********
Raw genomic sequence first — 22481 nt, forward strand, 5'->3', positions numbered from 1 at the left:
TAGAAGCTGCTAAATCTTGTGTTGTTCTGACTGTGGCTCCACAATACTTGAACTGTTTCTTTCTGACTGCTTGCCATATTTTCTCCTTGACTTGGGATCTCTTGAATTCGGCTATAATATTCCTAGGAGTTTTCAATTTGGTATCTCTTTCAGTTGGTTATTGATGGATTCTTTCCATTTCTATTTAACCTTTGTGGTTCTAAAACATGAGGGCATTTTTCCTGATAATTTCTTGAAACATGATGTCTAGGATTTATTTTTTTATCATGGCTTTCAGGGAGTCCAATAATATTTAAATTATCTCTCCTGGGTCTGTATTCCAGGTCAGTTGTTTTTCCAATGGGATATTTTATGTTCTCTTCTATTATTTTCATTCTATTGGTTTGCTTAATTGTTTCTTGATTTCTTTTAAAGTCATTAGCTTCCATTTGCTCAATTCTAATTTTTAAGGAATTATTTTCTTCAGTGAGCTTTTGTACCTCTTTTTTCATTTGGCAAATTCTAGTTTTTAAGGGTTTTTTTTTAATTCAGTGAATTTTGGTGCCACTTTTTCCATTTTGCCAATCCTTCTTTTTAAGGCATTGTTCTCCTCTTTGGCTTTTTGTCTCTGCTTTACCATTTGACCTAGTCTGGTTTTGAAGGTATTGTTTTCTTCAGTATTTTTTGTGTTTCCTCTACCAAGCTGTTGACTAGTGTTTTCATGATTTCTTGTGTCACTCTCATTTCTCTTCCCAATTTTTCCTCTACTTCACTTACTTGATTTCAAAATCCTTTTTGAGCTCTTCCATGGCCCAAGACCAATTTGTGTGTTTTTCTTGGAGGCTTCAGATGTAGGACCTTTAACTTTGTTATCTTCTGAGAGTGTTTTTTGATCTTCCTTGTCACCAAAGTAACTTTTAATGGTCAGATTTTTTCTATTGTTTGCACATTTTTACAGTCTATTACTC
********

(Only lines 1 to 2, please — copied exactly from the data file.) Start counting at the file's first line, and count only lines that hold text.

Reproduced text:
Raw genomic sequence first — 22481 nt, forward strand, 5'->3', positions numbered from 1 at the left:
TAGAAGCTGCTAAATCTTGTGTTGTTCTGACTGTGGCTCCACAATACTTGAACTGTTTCTTTCTGACTGCTTGCCATATTTTCTCCTTGACTTGGGATCTCTTGAATTCGGCTATAATATTCCTAGGAGTTTTCAATTTGGTATCTCTTTCAGTTGGTTATTGATGGATTCTTTCCATTTCTATTTAACCTTTGTGGTTCTAAAACATGAGGGCATTTTTCCTGATAATTTCTTGAAACATGATGTCTAGGATTTATTTTTTTATCATGGCTTTCAGGGAGTCCAATAATATTTAAATTATCTCTCCTGGGTCTGTATTCCAGGTCAGTTGTTTTTCCAATGGGATATTTTATGTTCTCTTCTATTATTTTCATTCTATTGGTTTGCTTAATTGTTTCTTGATTTCTTTTAAAGTCATTAGCTTCCATTTGCTCAATTCTAATTTTTAAGGAATTATTTTCTTCAGTGAGCTTTTGTACCTCTTTTTTCATTTGGCAAATTCTAGTTTTTAAGGGTTTTTTTTTAATTCAGTGAATTTTGGTGCCACTTTTTCCATTTTGCCAATCCTTCTTTTTAAGGCATTGTTCTCCTCTTTGGCTTTTTGTCTCTGCTTTACCATTTGACCTAGTCTGGTTTTGAAGGTATTGTTTTCTTCAGTATTTTTTGTGTTTCCTCTACCAAGCTGTTGACTAGTGTTTTCATGATTTCTTGTGTCACTCTCATTTCTCTTCCCAATTTTTCCTCTACTTCACTTACTTGATTTCAAAATCCTTTTTGAGCTCTTCCATGGCCCAAGACCAATTTGTGTGTTTTTCTTGGAGGCTTCAGATGTAGGACCTTTAACTTTGTTATCTTCTGAGAGTGTTTTTTGATCTTCCTTGTCACCAAAGTAACTTTTAATGGTCAGATTTTTTCTATTGTTTGCACATTTTTACAGTCTATTACTC